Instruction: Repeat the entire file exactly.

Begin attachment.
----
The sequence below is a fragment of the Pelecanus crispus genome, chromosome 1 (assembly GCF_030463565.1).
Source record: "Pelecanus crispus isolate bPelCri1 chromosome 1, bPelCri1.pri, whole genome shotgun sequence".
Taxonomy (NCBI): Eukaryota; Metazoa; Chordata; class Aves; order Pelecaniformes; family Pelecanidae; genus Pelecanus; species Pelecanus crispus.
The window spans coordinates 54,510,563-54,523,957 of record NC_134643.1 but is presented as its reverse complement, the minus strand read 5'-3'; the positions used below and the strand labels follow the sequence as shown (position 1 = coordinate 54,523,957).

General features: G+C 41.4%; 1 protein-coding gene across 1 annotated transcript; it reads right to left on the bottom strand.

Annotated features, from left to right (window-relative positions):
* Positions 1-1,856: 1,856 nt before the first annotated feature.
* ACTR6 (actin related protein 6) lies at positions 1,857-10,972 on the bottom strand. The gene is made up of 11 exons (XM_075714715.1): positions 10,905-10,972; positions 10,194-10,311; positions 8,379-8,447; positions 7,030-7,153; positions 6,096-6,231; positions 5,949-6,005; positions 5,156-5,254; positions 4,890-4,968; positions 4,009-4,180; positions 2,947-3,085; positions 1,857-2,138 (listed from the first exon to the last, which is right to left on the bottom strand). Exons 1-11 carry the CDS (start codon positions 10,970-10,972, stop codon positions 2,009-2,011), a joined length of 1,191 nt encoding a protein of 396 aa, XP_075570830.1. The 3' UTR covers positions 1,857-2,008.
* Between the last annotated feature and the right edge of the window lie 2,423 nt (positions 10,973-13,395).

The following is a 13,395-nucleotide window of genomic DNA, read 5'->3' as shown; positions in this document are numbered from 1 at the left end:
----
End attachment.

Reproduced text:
The sequence below is a fragment of the Pelecanus crispus genome, chromosome 1 (assembly GCF_030463565.1).
Source record: "Pelecanus crispus isolate bPelCri1 chromosome 1, bPelCri1.pri, whole genome shotgun sequence".
Taxonomy (NCBI): Eukaryota; Metazoa; Chordata; class Aves; order Pelecaniformes; family Pelecanidae; genus Pelecanus; species Pelecanus crispus.
The window spans coordinates 54,510,563-54,523,957 of record NC_134643.1 but is presented as its reverse complement, the minus strand read 5'-3'; the positions used below and the strand labels follow the sequence as shown (position 1 = coordinate 54,523,957).

General features: G+C 41.4%; 1 protein-coding gene across 1 annotated transcript; it reads right to left on the bottom strand.

Annotated features, from left to right (window-relative positions):
* Positions 1-1,856: 1,856 nt before the first annotated feature.
* ACTR6 (actin related protein 6) lies at positions 1,857-10,972 on the bottom strand. The gene is made up of 11 exons (XM_075714715.1): positions 10,905-10,972; positions 10,194-10,311; positions 8,379-8,447; positions 7,030-7,153; positions 6,096-6,231; positions 5,949-6,005; positions 5,156-5,254; positions 4,890-4,968; positions 4,009-4,180; positions 2,947-3,085; positions 1,857-2,138 (listed from the first exon to the last, which is right to left on the bottom strand). Exons 1-11 carry the CDS (start codon positions 10,970-10,972, stop codon positions 2,009-2,011), a joined length of 1,191 nt encoding a protein of 396 aa, XP_075570830.1. The 3' UTR covers positions 1,857-2,008.
* Between the last annotated feature and the right edge of the window lie 2,423 nt (positions 10,973-13,395).

The following is a 13,395-nucleotide window of genomic DNA, read 5'->3' as shown; positions in this document are numbered from 1 at the left end: